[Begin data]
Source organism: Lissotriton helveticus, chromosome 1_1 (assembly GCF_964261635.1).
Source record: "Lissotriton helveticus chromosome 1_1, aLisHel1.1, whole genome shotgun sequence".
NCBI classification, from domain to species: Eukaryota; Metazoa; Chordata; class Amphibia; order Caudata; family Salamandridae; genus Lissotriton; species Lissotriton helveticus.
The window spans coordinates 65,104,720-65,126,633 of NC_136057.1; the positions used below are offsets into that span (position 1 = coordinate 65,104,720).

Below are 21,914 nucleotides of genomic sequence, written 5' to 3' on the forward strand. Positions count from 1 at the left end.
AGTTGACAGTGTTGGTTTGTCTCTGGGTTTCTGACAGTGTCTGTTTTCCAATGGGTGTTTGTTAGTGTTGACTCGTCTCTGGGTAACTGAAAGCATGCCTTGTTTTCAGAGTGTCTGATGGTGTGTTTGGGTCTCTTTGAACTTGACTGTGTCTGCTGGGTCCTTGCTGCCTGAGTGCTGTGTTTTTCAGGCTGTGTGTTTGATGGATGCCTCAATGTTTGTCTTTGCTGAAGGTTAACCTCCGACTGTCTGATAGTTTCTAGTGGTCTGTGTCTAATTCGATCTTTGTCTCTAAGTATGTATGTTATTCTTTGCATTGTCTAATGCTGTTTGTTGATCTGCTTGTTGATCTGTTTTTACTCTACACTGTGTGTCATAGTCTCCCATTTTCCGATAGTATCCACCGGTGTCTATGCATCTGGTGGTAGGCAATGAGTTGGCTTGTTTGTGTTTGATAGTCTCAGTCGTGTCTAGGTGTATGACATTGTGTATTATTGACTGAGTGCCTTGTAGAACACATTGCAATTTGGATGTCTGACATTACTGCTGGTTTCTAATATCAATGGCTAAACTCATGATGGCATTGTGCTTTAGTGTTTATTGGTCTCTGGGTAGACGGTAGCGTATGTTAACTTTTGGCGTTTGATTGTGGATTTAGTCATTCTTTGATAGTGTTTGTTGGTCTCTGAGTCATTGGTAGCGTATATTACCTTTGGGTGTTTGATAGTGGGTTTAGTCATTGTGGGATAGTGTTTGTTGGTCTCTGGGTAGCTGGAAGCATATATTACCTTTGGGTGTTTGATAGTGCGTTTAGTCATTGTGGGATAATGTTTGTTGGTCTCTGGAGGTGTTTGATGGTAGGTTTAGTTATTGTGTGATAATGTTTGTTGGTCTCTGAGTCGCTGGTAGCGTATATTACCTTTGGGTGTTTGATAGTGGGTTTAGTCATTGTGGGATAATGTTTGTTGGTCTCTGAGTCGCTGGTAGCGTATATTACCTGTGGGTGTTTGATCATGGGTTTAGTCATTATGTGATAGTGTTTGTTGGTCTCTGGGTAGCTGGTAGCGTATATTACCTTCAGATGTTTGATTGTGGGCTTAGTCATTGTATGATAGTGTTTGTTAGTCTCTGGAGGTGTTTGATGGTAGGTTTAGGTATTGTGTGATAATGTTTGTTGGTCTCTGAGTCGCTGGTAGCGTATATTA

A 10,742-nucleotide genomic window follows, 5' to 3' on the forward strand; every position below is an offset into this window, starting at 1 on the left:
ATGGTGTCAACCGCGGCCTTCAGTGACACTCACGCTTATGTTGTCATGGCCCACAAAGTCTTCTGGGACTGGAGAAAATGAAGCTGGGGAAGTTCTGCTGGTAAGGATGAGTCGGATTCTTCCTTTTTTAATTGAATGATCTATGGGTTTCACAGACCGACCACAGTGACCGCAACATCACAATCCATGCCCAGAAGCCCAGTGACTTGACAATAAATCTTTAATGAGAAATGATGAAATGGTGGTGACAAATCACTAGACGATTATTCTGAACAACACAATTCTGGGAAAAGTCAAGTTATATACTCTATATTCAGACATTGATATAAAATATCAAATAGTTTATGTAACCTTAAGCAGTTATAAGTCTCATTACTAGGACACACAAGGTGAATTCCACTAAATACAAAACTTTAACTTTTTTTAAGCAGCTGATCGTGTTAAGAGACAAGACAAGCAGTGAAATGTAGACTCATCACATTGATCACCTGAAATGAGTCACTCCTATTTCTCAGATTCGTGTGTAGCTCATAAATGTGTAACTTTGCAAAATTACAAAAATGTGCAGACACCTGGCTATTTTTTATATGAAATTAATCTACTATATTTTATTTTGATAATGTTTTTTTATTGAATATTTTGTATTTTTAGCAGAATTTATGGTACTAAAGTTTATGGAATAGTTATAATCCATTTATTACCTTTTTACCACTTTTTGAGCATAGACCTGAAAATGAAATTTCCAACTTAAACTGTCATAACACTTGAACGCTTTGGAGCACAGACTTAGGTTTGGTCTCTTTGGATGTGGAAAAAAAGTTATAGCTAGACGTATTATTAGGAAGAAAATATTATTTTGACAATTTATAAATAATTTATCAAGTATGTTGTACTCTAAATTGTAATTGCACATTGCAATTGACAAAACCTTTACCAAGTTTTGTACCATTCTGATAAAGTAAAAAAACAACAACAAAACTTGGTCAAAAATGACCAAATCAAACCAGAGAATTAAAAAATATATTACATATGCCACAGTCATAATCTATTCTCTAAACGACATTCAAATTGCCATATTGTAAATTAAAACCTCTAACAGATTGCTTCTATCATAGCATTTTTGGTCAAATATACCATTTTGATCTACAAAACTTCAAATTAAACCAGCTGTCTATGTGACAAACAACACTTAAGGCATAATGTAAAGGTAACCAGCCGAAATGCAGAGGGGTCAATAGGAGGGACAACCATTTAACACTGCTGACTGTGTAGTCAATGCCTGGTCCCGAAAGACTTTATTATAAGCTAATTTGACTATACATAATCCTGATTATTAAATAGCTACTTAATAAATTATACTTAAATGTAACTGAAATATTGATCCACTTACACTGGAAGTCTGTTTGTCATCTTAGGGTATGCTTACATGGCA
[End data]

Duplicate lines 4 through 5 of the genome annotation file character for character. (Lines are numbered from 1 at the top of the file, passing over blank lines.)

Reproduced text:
The window spans coordinates 65,104,720-65,126,633 of NC_136057.1; the positions used below are offsets into that span (position 1 = coordinate 65,104,720).

Below are 21,914 nucleotides of genomic sequence, written 5' to 3' on the forward strand. Positions count from 1 at the left end.